Solar Developer Sees Trump Tariffs Giving Gas Rivals a BoostBy
U.S. tariffs on panel imports to slow industry: SolarReserve
Developer to start construction on Australia project in 2018
Raising prices for the goods to enter the U.S. will cause a slowdown in the solar sector, the company’s Chief Executive Officer Kevin Smith said in a phone interview Thursday. The duties will eliminate up to 25,000 jobs, he said.
“Solar energy’s main competition is natural gas and that’s where I think we’ll see some changes on the margins,” Smith said. “We’re going to see a shift to a little less solar and a little bit more gas sales.”
Trump approved four years of tariffs that start at 30 percent in the first year and drop to 15 percent by the fourth year in a move that threatens to handicap a $28 billion industry that relies on parts made abroad for 80 percent of its supply. Washington D.C.-based Solar Energy Industries Association projected 23,000 job losses this year in a sector that employed 260,000.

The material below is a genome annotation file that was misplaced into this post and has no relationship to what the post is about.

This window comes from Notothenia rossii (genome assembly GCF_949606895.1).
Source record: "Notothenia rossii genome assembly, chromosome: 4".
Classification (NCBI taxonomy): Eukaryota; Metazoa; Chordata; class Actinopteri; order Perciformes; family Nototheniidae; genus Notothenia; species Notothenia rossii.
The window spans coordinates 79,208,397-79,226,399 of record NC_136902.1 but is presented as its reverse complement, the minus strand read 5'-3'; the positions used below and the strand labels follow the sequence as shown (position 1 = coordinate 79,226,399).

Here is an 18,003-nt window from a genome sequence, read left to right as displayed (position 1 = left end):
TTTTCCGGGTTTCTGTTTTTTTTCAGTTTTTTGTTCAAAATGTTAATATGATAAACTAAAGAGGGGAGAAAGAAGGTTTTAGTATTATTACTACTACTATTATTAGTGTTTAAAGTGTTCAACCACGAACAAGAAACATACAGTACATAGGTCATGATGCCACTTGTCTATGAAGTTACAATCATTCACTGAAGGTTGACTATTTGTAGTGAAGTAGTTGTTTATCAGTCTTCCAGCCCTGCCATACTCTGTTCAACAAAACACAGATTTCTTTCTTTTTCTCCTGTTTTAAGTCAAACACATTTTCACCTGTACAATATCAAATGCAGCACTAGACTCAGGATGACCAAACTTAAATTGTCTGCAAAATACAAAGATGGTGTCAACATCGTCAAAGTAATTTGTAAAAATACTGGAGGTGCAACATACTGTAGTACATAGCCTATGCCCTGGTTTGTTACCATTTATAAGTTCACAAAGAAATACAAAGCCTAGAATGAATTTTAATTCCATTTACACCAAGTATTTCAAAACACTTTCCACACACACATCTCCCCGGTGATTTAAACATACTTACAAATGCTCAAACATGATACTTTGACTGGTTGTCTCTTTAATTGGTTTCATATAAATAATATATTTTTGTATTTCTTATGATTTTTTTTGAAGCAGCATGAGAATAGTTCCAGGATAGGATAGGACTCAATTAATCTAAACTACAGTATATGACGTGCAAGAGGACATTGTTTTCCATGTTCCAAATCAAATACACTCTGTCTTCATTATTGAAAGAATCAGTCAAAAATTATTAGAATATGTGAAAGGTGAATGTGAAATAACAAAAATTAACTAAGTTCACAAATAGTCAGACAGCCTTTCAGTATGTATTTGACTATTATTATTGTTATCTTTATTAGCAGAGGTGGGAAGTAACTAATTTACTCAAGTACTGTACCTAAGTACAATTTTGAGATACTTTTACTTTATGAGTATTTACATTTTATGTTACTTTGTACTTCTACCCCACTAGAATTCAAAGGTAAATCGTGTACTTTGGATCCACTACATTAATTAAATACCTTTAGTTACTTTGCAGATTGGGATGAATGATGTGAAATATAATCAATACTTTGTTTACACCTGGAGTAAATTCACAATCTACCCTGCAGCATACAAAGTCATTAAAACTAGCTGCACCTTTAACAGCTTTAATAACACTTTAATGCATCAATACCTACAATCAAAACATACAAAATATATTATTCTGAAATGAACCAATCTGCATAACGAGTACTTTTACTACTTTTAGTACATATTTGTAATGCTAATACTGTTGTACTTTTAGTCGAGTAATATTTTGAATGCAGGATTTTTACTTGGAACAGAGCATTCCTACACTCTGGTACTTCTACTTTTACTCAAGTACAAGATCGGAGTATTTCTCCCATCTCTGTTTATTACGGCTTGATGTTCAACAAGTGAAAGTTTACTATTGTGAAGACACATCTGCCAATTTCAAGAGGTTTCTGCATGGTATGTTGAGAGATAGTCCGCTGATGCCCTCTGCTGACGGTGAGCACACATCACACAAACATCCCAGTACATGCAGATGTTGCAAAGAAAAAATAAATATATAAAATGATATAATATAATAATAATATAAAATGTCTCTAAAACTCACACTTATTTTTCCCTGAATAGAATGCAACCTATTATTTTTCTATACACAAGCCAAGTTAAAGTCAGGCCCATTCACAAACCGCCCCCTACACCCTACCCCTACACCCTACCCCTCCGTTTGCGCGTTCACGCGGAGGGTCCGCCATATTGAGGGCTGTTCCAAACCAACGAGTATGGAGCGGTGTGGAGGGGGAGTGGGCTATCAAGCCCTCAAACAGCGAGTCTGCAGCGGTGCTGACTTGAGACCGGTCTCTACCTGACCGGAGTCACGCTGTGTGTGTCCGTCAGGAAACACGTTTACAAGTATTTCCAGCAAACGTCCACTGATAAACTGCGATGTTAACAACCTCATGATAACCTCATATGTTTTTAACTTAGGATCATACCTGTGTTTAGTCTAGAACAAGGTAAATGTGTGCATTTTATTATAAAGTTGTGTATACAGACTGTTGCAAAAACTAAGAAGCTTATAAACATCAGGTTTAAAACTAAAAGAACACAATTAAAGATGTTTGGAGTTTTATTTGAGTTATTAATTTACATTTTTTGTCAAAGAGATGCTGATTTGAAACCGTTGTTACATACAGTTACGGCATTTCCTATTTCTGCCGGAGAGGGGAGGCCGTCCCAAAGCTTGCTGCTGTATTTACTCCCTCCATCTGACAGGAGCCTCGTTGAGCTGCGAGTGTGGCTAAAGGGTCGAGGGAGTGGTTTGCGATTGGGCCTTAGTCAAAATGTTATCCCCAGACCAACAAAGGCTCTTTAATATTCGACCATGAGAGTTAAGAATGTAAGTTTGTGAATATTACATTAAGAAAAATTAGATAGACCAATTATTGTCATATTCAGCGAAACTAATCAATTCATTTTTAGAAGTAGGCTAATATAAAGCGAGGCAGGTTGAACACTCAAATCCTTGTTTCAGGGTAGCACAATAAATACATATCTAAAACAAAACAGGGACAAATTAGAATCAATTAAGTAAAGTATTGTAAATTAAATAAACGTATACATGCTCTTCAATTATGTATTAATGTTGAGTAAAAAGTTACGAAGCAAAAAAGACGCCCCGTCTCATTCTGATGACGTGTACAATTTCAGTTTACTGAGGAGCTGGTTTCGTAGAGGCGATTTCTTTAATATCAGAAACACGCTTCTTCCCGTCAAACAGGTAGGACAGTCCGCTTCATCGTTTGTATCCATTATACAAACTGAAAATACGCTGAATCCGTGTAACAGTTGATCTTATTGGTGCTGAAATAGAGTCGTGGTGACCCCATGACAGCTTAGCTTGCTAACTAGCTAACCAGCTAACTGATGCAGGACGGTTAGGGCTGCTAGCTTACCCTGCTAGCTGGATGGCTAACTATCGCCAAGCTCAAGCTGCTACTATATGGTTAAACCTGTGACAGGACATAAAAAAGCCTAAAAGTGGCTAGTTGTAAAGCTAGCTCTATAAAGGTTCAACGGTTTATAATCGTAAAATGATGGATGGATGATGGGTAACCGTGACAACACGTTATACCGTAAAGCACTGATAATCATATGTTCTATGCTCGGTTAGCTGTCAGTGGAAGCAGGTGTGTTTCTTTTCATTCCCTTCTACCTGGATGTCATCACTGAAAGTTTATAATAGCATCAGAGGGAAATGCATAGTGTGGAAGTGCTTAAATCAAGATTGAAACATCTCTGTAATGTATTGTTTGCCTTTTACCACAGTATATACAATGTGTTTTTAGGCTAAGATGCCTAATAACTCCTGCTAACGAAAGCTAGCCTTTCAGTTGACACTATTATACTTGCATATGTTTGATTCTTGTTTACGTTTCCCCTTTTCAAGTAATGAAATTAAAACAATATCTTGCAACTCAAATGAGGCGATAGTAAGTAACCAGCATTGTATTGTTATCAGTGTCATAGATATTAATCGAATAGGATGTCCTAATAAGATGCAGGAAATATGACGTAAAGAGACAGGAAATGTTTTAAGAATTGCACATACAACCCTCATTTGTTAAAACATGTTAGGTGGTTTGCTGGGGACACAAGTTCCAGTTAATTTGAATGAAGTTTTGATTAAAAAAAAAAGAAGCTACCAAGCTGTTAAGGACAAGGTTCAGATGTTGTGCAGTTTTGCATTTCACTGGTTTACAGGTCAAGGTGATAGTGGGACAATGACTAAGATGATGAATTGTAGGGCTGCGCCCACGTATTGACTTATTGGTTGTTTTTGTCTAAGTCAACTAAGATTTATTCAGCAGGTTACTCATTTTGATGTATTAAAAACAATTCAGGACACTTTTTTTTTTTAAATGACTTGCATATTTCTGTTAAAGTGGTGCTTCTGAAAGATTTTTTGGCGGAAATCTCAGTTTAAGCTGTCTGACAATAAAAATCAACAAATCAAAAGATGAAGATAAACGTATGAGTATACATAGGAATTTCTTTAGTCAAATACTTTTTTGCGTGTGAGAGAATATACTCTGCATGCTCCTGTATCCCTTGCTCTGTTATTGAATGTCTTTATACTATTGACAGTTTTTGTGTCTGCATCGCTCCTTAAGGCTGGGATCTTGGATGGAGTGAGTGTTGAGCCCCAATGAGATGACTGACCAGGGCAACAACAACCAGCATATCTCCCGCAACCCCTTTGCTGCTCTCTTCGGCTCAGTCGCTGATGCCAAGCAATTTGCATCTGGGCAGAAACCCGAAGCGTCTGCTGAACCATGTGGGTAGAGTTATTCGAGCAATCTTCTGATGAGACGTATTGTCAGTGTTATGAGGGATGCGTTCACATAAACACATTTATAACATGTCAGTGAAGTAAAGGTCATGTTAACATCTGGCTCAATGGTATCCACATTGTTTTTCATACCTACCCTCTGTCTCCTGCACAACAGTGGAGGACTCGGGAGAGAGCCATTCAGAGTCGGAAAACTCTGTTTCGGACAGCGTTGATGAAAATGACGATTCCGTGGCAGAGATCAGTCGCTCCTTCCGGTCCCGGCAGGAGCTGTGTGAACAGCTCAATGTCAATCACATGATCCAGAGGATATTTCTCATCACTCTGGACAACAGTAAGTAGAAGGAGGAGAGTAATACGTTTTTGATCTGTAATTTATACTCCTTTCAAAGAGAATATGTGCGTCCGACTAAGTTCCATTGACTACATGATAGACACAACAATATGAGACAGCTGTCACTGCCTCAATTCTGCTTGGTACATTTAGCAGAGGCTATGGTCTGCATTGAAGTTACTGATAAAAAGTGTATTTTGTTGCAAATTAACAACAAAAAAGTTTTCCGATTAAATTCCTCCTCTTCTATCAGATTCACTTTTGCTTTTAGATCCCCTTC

Santa Monica-based SolarReserve also confirmed it will start construction on a 150-megawatt solar thermal project in South Australia this year, which includes an energy-storage component.
Solar-thermal plants use thousands of mirrors to focus sunlight onto towers topped with vats of molten salt, which creates steam to power generators. The facility will be able to send power to the grid throughout the night, Smith said, and will supply electricity at A$78 ($63) per megawatt hour as part of a deal with the South Australian government.
The U.S. tariffs may benefit some solar manufacturers with operations in the U.S. including Tempe, Arizona-based First Solar Inc. and Elon Musk’s Palo Alto, California-based Tesla Inc.